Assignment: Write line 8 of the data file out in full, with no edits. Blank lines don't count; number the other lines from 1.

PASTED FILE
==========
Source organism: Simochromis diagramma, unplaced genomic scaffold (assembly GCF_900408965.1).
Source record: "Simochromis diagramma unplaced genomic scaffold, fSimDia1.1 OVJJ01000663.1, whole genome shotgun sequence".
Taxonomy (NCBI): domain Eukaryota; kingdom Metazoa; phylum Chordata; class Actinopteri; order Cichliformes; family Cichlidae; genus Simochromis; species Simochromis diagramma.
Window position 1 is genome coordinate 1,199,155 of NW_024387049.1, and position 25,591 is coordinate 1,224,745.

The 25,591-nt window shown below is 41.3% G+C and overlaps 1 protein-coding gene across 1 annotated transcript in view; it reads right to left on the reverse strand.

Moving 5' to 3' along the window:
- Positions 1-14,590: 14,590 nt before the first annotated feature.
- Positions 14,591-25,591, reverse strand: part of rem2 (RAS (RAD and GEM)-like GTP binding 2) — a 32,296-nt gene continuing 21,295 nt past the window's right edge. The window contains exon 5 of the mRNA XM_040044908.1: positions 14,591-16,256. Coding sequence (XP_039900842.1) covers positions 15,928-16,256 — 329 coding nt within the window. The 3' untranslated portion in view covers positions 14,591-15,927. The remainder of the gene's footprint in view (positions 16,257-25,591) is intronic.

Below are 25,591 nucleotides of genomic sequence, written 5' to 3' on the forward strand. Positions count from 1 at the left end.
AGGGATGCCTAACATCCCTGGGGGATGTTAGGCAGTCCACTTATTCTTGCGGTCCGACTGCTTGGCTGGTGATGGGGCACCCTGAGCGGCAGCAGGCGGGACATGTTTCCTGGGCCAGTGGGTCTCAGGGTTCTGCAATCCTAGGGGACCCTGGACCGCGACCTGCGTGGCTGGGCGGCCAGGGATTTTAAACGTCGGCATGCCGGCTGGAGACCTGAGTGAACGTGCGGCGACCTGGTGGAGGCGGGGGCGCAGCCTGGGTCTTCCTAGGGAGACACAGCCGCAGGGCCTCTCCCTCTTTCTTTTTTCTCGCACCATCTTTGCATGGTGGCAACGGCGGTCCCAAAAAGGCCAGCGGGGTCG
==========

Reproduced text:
- Positions 14,591-25,591, reverse strand: part of rem2 (RAS (RAD and GEM)-like GTP binding 2) — a 32,296-nt gene continuing 21,295 nt past the window's right edge. The window contains exon 5 of the mRNA XM_040044908.1: positions 14,591-16,256. Coding sequence (XP_039900842.1) covers positions 15,928-16,256 — 329 coding nt within the window. The 3' untranslated portion in view covers positions 14,591-15,927. The remainder of the gene's footprint in view (positions 16,257-25,591) is intronic.